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July 6, 2011

The Need To Treat Low T Is Catching On

Why Treat Low T?

You know when FoxBusiness reports on the importance of treating low testosterone in men that a tipping point has been achieved in public awareness on this topic. Why this interest to treat low T? Many changes that occur in men as they age is the direct result of declining testosterone levels. Baby boomer men now wish to stay active both physically and mentally longer and treating low T is one way to make that more likely.

The article, The Low Down on Low T; Replacement Can Help was published on July 1, 2011 and reviews the many symptoms associated with low testosterone.  The article discusses the importance of testosterone on bone health and that men with low testosterone die sooner than men with normal testosterone levels.

For its article FoxBusiness interviewed Dr. Marina Johnson, and endocrinologist, and Dr. Abraham Morgentaler, an urologist that we have referenced in some of our other articles.  Dr. Morgentaler is author of the book “Testosterone For Life”

Dr. Morgentaler has probably done more than any physician in debunking the many myths surrounding testosterone, but I disagree with one comment that he makes at the end of the article in which he says “that 5% of whom a man is depends on a normal or abnormal T-level”.

Treat Low T and Add Life to Your Years

Considering that there are testosterone receptors on all cells of the body, being testosterone deficient means that all parts of the body suffer when testosterone is low.  Given the fact that men with low testosterone die sooner than those with normal levels as Dr. Morgentaler states, I would argue that much more of a whom a man is depends on his testosterone level than simply 5%.  Many times dramatic improvement are seen in men after starting testosterone therapy. This is more true when treatment of low T is coupled with a sound nutrition and exercise program.

Treat low T and you may feel like a brand new man.

See related articles.

“Nonsexual Symptoms of Low T”

“Does Testosterone Reduce Inflammation?”

“Low Testosterone Symptoms”

“Diabetes and Low Testosterone”

 

 

 

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Dr. Joe Jacko


Dr. Joe is board certified in internal medicine and sports medicine with additional training in hormone replacement therapy and regenerative medicine. He has trained or practiced at leading institutions including the Hughston Clinic, Cooper Clinic, Steadman-Hawkins Clinic of the Carolinas, and Cenegenics. He currently practices in Columbus, Ohio. Read more about Dr. Joe Jacko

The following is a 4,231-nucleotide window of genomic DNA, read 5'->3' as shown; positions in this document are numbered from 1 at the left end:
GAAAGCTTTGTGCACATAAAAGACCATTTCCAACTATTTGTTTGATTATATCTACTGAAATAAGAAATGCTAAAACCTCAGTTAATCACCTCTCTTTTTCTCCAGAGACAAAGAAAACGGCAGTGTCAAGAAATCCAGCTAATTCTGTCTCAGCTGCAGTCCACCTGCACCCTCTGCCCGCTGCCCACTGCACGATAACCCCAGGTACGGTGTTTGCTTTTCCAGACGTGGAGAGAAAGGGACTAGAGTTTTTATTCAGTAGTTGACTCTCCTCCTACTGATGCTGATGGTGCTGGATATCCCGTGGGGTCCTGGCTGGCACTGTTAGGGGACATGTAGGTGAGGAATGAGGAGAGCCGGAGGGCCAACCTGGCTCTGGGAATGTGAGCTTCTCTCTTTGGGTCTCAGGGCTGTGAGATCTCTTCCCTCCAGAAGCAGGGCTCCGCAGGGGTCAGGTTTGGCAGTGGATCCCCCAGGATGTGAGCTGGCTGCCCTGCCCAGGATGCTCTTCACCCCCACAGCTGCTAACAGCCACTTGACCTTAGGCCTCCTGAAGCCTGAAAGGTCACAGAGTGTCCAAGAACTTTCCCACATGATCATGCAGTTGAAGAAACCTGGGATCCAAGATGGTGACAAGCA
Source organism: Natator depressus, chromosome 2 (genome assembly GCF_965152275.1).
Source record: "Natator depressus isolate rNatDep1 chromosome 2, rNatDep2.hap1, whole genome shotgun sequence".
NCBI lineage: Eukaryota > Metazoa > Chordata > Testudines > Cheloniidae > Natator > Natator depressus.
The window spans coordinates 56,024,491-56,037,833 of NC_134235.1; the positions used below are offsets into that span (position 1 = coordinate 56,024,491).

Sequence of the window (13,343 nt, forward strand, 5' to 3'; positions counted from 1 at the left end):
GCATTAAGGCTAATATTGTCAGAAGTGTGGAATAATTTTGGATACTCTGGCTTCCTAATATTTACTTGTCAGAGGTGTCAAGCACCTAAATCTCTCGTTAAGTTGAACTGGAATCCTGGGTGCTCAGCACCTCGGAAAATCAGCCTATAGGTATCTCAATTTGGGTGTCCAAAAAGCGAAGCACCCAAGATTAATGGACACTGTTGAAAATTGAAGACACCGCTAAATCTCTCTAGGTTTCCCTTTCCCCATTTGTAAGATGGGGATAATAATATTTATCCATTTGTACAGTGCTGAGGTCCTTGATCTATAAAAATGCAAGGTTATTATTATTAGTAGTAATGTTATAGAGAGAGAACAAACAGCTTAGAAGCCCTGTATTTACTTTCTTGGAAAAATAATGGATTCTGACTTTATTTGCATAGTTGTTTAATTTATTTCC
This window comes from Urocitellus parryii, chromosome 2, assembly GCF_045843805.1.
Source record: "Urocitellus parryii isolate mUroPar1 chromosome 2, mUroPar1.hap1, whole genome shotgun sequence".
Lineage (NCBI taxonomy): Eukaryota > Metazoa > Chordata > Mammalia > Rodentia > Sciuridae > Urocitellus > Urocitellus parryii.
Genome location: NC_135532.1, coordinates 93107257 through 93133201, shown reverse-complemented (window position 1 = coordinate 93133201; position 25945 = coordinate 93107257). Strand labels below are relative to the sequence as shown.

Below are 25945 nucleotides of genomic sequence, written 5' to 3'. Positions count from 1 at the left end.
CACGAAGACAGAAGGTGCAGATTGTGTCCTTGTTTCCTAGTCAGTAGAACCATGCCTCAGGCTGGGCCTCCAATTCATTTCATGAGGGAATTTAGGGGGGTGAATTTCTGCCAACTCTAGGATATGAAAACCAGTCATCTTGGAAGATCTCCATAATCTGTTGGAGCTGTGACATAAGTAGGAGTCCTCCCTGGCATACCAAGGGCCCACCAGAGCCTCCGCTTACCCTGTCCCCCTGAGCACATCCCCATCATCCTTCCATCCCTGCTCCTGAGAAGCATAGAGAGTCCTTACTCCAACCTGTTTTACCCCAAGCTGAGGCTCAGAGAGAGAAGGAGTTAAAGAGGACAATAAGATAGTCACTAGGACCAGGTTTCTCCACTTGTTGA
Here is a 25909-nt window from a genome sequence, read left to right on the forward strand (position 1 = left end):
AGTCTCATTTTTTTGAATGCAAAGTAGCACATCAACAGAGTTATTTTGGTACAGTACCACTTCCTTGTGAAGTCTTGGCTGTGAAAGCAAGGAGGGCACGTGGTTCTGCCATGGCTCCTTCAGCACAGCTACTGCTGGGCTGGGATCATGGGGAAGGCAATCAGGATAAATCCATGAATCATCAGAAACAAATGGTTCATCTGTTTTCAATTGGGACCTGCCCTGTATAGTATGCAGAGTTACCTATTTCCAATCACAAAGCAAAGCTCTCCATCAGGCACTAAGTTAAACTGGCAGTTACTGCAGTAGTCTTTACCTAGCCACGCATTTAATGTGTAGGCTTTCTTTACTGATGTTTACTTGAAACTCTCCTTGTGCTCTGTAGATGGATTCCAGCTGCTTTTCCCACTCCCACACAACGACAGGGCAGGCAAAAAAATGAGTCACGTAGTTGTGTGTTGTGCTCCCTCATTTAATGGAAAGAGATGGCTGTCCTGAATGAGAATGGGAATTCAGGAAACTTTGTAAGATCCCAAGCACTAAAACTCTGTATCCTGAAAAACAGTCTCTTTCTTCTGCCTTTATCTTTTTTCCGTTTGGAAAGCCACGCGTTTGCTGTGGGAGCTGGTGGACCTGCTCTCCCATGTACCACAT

1. I am assuming you would have to be tested to determine your testosterone levels, and that they can’t be determined just from the way that you feel, for example as you age do you still get the same urges etc.

    It’s definitely something worth looking into, especially as getting older and closer to death doesn’t worry most of us – until we begin to get older, and I am reaching that stage now. Once you realize that you have probably fewer years left than you have lived already, you want to do what you can to maximize those remaining years.

    1. Thanks, Tony. Very good question. Having testosterone levels measured is important, but there is unfortunately a tendency to rely on testosterone levels alone in making the diagnosis of low T. One can have a so-called normal testosterone level and still be low in testosterone. The normal range for total testosterone in most labs is from 250 to 1000 or so. Keep in mind that testosterone levels decline as we age usually beginning in our early 30s. If someone age 45 has a testosterone level of 600, he’s normal right? Well, maybe not. What if his level was 900 when he was 30. Now 15 years later he’s at 600. Well, he has lost one third of his testosterone. His body probably is not going to function very well. He may have low libido, putting on body fat, experience mood swings, have a loss of confidence and so on. On the other hand, another male age 45 may have a testosterone level of 450 and be feeling perfectly fine. His level may have been 500 at age 30. So he’s only lost 10% of his testosterone and may not notice any symptoms. So testosterone levels are helpful when examined in association with a male’s symptoms. Dr Joe

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